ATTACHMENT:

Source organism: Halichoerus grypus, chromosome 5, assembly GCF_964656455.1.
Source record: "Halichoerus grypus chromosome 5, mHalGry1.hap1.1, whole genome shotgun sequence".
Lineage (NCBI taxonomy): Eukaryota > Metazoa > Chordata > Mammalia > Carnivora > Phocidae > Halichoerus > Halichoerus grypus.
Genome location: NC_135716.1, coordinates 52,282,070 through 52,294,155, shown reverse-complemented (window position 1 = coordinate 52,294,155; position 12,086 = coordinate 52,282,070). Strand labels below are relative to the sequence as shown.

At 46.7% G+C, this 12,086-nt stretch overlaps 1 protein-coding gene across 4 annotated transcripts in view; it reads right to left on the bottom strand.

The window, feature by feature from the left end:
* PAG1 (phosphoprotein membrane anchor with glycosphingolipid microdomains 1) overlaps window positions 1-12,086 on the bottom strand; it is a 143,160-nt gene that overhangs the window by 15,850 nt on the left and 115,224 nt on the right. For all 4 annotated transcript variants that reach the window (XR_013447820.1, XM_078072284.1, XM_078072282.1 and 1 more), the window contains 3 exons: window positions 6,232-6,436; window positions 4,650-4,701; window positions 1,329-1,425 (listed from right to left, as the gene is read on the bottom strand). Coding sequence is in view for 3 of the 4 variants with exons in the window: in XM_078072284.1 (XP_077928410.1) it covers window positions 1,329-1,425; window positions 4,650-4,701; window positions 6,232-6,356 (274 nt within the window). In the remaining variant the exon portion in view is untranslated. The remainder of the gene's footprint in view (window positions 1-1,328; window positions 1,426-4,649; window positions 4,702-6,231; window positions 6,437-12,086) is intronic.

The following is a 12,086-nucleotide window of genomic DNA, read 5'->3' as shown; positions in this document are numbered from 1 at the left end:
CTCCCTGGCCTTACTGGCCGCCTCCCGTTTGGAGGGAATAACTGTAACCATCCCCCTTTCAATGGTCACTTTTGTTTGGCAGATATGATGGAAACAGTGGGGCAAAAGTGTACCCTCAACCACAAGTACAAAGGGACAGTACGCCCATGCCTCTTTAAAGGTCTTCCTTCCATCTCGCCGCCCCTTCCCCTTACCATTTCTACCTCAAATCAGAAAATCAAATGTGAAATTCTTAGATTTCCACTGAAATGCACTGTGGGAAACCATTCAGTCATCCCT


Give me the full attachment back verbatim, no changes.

Source organism: Halichoerus grypus, chromosome 5, assembly GCF_964656455.1.
Source record: "Halichoerus grypus chromosome 5, mHalGry1.hap1.1, whole genome shotgun sequence".
Lineage (NCBI taxonomy): Eukaryota > Metazoa > Chordata > Mammalia > Carnivora > Phocidae > Halichoerus > Halichoerus grypus.
Genome location: NC_135716.1, coordinates 52,282,070 through 52,294,155, shown reverse-complemented (window position 1 = coordinate 52,294,155; position 12,086 = coordinate 52,282,070). Strand labels below are relative to the sequence as shown.

At 46.7% G+C, this 12,086-nt stretch overlaps 1 protein-coding gene across 4 annotated transcripts in view; it reads right to left on the bottom strand.

The window, feature by feature from the left end:
* PAG1 (phosphoprotein membrane anchor with glycosphingolipid microdomains 1) overlaps window positions 1-12,086 on the bottom strand; it is a 143,160-nt gene that overhangs the window by 15,850 nt on the left and 115,224 nt on the right. For all 4 annotated transcript variants that reach the window (XR_013447820.1, XM_078072284.1, XM_078072282.1 and 1 more), the window contains 3 exons: window positions 6,232-6,436; window positions 4,650-4,701; window positions 1,329-1,425 (listed from right to left, as the gene is read on the bottom strand). Coding sequence is in view for 3 of the 4 variants with exons in the window: in XM_078072284.1 (XP_077928410.1) it covers window positions 1,329-1,425; window positions 4,650-4,701; window positions 6,232-6,356 (274 nt within the window). In the remaining variant the exon portion in view is untranslated. The remainder of the gene's footprint in view (window positions 1-1,328; window positions 1,426-4,649; window positions 4,702-6,231; window positions 6,437-12,086) is intronic.

The following is a 12,086-nucleotide window of genomic DNA, read 5'->3' as shown; positions in this document are numbered from 1 at the left end:
CTCCCTGGCCTTACTGGCCGCCTCCCGTTTGGAGGGAATAACTGTAACCATCCCCCTTTCAATGGTCACTTTTGTTTGGCAGATATGATGGAAACAGTGGGGCAAAAGTGTACCCTCAACCACAAGTACAAAGGGACAGTACGCCCATGCCTCTTTAAAGGTCTTCCTTCCATCTCGCCGCCCCTTCCCCTTACCATTTCTACCTCAAATCAGAAAATCAAATGTGAAATTCTTAGATTTCCACTGAAATGCACTGTGGGAAACCATTCAGTCATCCCT